Marion Chesney is a prolific writer of Regency romances: she also writes mystery stories under the name M.C. Beaton.

This was the first of her books which I ever read (some years ago now), and probably the one which gave me most pleasure. Marion Chesney's novels vary considerably in sophistication: even her simplest ones are at least slightly more challenging than most of the trashy regency romances on the market, while her best romances - of which this is one - are considerably better than the average for the genre but still a rung downmarket from Georgette Heyer or several rungs down from Jane Austen.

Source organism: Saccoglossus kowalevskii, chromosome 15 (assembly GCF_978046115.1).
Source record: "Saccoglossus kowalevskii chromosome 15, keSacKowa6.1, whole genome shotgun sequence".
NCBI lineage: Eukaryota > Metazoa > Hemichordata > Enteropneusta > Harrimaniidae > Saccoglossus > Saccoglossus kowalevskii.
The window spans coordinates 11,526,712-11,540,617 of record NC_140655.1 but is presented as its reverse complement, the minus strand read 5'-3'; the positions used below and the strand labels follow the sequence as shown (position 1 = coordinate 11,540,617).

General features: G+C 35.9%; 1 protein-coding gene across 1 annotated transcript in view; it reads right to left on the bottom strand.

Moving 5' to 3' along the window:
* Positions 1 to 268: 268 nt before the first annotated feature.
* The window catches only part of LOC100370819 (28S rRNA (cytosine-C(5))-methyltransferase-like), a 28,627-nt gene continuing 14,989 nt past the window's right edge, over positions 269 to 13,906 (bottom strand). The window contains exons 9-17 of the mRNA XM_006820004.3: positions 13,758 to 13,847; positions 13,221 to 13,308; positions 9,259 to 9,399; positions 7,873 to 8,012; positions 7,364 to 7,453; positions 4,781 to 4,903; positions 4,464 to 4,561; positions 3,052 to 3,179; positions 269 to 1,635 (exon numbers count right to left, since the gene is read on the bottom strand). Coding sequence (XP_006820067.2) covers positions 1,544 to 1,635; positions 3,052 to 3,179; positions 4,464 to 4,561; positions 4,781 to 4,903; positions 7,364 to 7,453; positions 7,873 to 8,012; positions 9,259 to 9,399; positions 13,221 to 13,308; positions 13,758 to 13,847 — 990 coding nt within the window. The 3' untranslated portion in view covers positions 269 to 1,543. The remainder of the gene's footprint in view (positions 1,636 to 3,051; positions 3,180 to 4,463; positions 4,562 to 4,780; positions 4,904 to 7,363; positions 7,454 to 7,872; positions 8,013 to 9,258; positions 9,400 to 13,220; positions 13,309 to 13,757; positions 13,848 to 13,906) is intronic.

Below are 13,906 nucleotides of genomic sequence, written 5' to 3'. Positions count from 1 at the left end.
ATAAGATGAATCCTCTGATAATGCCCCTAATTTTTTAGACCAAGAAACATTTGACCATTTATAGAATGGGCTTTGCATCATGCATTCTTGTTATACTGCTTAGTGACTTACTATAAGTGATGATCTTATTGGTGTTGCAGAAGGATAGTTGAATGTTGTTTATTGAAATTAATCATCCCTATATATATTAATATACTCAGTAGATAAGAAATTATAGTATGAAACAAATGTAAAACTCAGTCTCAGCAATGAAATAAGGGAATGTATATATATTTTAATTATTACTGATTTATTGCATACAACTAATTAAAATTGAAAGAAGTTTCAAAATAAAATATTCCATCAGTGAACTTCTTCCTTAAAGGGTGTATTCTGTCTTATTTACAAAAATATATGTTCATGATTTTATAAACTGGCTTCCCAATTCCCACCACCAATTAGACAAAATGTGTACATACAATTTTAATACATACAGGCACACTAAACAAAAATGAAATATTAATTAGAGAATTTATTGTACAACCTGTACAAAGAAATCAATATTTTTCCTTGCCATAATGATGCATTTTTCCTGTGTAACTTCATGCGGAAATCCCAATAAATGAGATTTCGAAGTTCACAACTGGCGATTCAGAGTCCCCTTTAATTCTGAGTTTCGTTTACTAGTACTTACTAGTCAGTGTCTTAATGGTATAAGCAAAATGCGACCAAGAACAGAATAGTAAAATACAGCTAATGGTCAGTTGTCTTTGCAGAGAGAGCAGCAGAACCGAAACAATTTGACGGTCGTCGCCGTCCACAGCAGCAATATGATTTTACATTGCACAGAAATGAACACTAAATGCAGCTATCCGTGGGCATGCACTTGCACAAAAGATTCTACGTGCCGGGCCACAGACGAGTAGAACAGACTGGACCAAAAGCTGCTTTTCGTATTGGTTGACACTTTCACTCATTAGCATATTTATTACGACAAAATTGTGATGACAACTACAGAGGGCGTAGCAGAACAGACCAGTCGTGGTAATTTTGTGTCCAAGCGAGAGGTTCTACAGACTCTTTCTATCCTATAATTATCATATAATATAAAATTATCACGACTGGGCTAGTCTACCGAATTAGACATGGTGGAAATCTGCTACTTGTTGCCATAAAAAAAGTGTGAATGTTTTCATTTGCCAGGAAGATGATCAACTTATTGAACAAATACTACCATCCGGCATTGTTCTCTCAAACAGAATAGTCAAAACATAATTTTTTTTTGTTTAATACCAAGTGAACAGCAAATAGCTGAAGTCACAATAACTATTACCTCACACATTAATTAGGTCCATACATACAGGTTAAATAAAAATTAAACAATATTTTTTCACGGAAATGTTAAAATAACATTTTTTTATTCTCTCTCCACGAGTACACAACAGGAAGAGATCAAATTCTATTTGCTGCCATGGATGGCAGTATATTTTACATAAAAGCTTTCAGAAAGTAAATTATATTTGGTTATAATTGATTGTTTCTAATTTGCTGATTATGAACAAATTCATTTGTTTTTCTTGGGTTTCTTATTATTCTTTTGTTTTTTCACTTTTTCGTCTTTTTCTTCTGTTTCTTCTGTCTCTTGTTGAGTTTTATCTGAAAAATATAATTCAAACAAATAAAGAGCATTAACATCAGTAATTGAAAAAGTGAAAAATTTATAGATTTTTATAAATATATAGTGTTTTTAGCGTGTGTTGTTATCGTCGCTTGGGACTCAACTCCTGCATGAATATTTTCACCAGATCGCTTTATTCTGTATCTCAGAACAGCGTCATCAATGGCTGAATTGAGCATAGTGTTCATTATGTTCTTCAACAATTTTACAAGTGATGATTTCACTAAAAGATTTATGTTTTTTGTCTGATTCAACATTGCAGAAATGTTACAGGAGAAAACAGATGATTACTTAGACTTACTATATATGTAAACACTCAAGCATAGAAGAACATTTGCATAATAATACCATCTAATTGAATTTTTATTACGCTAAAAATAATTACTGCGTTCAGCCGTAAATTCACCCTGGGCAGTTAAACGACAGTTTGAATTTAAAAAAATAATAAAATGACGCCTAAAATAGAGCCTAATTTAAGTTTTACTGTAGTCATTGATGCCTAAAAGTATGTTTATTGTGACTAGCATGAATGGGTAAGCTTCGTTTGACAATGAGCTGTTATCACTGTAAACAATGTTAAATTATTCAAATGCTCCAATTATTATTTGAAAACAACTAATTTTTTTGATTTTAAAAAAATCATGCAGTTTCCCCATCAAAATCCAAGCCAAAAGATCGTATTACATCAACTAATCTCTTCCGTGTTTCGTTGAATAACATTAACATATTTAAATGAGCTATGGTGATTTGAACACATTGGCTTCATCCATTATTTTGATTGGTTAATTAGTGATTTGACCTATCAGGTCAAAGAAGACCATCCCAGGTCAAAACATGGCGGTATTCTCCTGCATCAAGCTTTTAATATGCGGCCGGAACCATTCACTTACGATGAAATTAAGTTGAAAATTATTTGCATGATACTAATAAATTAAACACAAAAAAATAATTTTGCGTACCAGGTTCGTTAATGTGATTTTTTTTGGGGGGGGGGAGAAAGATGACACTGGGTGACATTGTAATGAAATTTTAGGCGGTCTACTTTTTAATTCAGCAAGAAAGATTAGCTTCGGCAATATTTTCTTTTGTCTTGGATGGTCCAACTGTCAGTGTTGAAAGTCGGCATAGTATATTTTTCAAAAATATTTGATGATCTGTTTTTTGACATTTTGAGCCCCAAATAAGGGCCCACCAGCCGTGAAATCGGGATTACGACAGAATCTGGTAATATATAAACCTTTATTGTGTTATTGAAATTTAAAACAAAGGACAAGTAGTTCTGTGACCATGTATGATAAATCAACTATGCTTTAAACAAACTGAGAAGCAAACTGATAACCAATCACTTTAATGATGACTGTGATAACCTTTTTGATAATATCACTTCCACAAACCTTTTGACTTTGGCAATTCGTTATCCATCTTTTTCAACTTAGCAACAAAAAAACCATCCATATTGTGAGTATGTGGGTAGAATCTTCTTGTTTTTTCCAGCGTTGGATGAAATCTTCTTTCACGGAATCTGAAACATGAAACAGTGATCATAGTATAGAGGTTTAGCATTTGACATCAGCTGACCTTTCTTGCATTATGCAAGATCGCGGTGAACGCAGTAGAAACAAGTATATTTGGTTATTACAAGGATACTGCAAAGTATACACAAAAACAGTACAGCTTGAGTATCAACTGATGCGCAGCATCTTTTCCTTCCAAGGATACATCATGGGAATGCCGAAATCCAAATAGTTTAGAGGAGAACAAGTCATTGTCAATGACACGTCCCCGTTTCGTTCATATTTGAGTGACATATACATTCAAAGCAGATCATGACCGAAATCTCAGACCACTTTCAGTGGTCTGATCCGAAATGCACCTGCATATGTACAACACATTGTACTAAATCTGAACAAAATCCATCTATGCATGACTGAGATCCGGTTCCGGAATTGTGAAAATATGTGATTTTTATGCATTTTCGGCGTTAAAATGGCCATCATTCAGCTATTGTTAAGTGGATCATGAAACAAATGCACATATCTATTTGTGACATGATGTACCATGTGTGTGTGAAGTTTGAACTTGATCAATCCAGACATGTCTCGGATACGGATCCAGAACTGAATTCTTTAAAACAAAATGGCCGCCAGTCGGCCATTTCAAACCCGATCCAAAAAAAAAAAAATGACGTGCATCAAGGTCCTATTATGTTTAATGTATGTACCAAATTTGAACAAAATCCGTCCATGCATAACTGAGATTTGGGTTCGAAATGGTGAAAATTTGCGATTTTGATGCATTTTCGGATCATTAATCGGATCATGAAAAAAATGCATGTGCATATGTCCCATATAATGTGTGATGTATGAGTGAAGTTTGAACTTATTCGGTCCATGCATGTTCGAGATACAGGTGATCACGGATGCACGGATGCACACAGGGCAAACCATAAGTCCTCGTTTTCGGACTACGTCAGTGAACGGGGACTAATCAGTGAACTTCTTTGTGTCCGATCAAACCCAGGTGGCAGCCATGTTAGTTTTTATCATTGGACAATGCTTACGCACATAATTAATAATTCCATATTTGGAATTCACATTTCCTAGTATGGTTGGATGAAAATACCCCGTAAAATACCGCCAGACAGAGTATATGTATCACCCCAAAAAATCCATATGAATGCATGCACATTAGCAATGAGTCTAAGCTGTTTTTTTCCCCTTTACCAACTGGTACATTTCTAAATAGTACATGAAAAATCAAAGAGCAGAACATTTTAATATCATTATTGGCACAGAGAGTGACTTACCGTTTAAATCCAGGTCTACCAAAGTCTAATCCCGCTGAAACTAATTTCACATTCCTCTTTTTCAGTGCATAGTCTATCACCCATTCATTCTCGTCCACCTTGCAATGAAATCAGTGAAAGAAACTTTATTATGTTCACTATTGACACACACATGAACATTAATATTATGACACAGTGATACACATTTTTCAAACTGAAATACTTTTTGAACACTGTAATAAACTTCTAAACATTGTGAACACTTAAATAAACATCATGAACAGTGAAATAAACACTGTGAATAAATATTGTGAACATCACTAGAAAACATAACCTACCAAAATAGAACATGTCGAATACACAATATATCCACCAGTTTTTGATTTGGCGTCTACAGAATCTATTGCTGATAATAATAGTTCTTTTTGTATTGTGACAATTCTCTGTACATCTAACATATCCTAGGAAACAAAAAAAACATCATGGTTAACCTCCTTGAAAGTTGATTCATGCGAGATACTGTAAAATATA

The story nevertheless includes most of the classic Regency Romance cliches. The naive, headstrong young heroine who meets an imposing but sinister man with whom she initially gets off entirely on the wrong foot, but who usually turns out to be the hero; the snobbish wealthy parents of one partner in the romance; the proud but penniless aristocrats; the heroine's scheming rival; servants with a heart of gold; a villain hiding behind a mask of respectability; various social successes and disasters in front of the 'ton' (high society) at formal balls; the heroine makes a complete fool of herself and nearly gets ruined/elopes/is dramatically abducted but is rescued by the hero, etc, etc, etc ...